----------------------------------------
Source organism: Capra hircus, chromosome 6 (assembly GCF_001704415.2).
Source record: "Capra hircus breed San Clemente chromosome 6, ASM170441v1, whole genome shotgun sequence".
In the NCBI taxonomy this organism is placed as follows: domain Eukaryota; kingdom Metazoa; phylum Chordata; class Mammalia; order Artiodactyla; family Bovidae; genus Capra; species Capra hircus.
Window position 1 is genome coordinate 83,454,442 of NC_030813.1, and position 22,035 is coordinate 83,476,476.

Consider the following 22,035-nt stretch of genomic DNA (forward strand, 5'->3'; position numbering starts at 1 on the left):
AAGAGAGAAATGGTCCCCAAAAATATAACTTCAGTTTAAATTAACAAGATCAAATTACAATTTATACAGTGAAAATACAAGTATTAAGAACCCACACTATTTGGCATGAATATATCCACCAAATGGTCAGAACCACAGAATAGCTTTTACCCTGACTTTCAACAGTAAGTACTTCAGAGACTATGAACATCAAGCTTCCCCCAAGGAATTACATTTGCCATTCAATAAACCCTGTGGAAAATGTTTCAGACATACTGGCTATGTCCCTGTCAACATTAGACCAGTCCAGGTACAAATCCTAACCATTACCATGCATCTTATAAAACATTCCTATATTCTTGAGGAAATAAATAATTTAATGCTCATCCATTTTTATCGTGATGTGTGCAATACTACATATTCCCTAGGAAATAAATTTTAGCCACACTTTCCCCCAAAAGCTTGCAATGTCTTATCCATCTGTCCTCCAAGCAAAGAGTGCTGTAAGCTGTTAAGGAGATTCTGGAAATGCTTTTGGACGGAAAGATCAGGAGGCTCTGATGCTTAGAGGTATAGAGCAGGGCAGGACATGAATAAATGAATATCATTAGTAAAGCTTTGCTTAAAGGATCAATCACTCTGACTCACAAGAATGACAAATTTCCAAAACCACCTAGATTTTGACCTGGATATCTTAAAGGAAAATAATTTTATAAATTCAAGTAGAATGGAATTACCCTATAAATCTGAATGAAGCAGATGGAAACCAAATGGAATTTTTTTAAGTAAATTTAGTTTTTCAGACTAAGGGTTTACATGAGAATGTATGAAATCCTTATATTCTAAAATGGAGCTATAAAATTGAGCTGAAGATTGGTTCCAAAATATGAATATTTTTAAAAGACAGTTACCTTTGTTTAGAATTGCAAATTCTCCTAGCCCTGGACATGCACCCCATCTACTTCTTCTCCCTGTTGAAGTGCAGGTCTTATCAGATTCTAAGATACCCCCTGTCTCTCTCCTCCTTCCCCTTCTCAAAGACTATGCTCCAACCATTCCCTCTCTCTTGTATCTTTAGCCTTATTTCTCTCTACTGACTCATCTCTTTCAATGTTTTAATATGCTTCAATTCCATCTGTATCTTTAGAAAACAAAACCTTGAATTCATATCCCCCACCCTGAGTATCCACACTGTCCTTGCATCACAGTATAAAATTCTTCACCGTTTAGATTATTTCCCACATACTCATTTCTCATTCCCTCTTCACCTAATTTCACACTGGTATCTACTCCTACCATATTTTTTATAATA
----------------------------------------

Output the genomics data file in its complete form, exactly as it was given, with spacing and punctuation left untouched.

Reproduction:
Source organism: Capra hircus, chromosome 6 (assembly GCF_001704415.2).
Source record: "Capra hircus breed San Clemente chromosome 6, ASM170441v1, whole genome shotgun sequence".
In the NCBI taxonomy this organism is placed as follows: domain Eukaryota; kingdom Metazoa; phylum Chordata; class Mammalia; order Artiodactyla; family Bovidae; genus Capra; species Capra hircus.
Window position 1 is genome coordinate 83,454,442 of NC_030813.1, and position 22,035 is coordinate 83,476,476.

Consider the following 22,035-nt stretch of genomic DNA (forward strand, 5'->3'; position numbering starts at 1 on the left):
AAGAGAGAAATGGTCCCCAAAAATATAACTTCAGTTTAAATTAACAAGATCAAATTACAATTTATACAGTGAAAATACAAGTATTAAGAACCCACACTATTTGGCATGAATATATCCACCAAATGGTCAGAACCACAGAATAGCTTTTACCCTGACTTTCAACAGTAAGTACTTCAGAGACTATGAACATCAAGCTTCCCCCAAGGAATTACATTTGCCATTCAATAAACCCTGTGGAAAATGTTTCAGACATACTGGCTATGTCCCTGTCAACATTAGACCAGTCCAGGTACAAATCCTAACCATTACCATGCATCTTATAAAACATTCCTATATTCTTGAGGAAATAAATAATTTAATGCTCATCCATTTTTATCGTGATGTGTGCAATACTACATATTCCCTAGGAAATAAATTTTAGCCACACTTTCCCCCAAAAGCTTGCAATGTCTTATCCATCTGTCCTCCAAGCAAAGAGTGCTGTAAGCTGTTAAGGAGATTCTGGAAATGCTTTTGGACGGAAAGATCAGGAGGCTCTGATGCTTAGAGGTATAGAGCAGGGCAGGACATGAATAAATGAATATCATTAGTAAAGCTTTGCTTAAAGGATCAATCACTCTGACTCACAAGAATGACAAATTTCCAAAACCACCTAGATTTTGACCTGGATATCTTAAAGGAAAATAATTTTATAAATTCAAGTAGAATGGAATTACCCTATAAATCTGAATGAAGCAGATGGAAACCAAATGGAATTTTTTTAAGTAAATTTAGTTTTTCAGACTAAGGGTTTACATGAGAATGTATGAAATCCTTATATTCTAAAATGGAGCTATAAAATTGAGCTGAAGATTGGTTCCAAAATATGAATATTTTTAAAAGACAGTTACCTTTGTTTAGAATTGCAAATTCTCCTAGCCCTGGACATGCACCCCATCTACTTCTTCTCCCTGTTGAAGTGCAGGTCTTATCAGATTCTAAGATACCCCCTGTCTCTCTCCTCCTTCCCCTTCTCAAAGACTATGCTCCAACCATTCCCTCTCTCTTGTATCTTTAGCCTTATTTCTCTCTACTGACTCATCTCTTTCAATGTTTTAATATGCTTCAATTCCATCTGTATCTTTAGAAAACAAAACCTTGAATTCATATCCCCCACCCTGAGTATCCACACTGTCCTTGCATCACAGTATAAAATTCTTCACCGTTTAGATTATTTCCCACATACTCATTTCTCATTCCCTCTTCACCTAATTTCACACTGGTATCTACTCCTACCATATTTTTTATAATA